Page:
Winter is fast approaching, and with it comes extreme cold temperatures and toxic ice-melting chemical—both of which can wreak havoc on your pooch’s paws. Many dog owners think dog boots are a good idea, but often complain that their pets just don’t like them or that the boots simply don’t stay on. The good news is, both of these concerns can be overcome by taking the time to train your dog and buying the right dog boots.
Training-Take it Step by Step
Training your dog to wear boots is more about patience on your part rather than the dog’s. It will take some time, especially if your pooch has an issue with someone handling his feet. Work slowly and at your dog’s pace.
Step 1 – Have your dog in a standing position (get some help from another person if your dog won’t stand) on a non-slip area—carpet works best.
Step 2 – Slip a boot on one of his feet but don’t fasten it.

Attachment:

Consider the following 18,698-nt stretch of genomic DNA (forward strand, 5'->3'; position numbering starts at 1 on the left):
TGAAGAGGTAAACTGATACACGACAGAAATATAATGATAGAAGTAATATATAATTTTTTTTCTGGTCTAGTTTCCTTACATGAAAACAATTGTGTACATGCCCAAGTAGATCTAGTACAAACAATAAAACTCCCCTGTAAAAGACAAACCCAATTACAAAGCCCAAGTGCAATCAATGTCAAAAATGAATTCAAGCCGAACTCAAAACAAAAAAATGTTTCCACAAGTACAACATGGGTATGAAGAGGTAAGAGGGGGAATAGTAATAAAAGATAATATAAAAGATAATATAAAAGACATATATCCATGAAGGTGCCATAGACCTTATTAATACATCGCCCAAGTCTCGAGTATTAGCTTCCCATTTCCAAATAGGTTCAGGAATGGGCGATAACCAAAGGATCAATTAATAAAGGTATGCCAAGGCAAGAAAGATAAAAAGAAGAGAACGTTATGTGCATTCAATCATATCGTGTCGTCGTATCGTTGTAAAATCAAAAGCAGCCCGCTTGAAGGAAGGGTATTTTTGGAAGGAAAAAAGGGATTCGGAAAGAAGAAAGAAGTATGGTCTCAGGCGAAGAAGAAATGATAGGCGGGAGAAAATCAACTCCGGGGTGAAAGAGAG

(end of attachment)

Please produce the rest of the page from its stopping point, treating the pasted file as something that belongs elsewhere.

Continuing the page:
Step 3 – Take the boot off and reward your dog with a small treat.
Step 4 – The next day, repeat the process, only place the boot on a different foot. Don’t forget to reward your dog.
Step 5 – Repeat this process each day using a different foot. Once you’ve accomplished placing the boot on each foot individually, try putting boots on two paws at the same time. Each day, put the boots on two different paws.
Step 6 – Eventually work your way up to placing all four boots on your dog’s paws at the same time, but don’t fasten them.
Step 7 – Once your dog is comfortable with wearing all four boots unfastened, start the process over with one boot on one foot with a fastened boot. By this time, your dog should be pretty comfortable with you handling his feet and wearing the boots because he knows he’ll receive a tasty treat when he’s done.
- Avoid letting your dog walk around in the boots at first. All it takes is one slip and fall or one shaken-off boot to set your training back.
- Always reward your canine for a job well done when you remove the boots. This is important to successful training.
- Don’t wait until mid-winter to introduce dog boots to your pet. Start before the cold weather hits to ensure he’s comfortable with them by the time he needs them.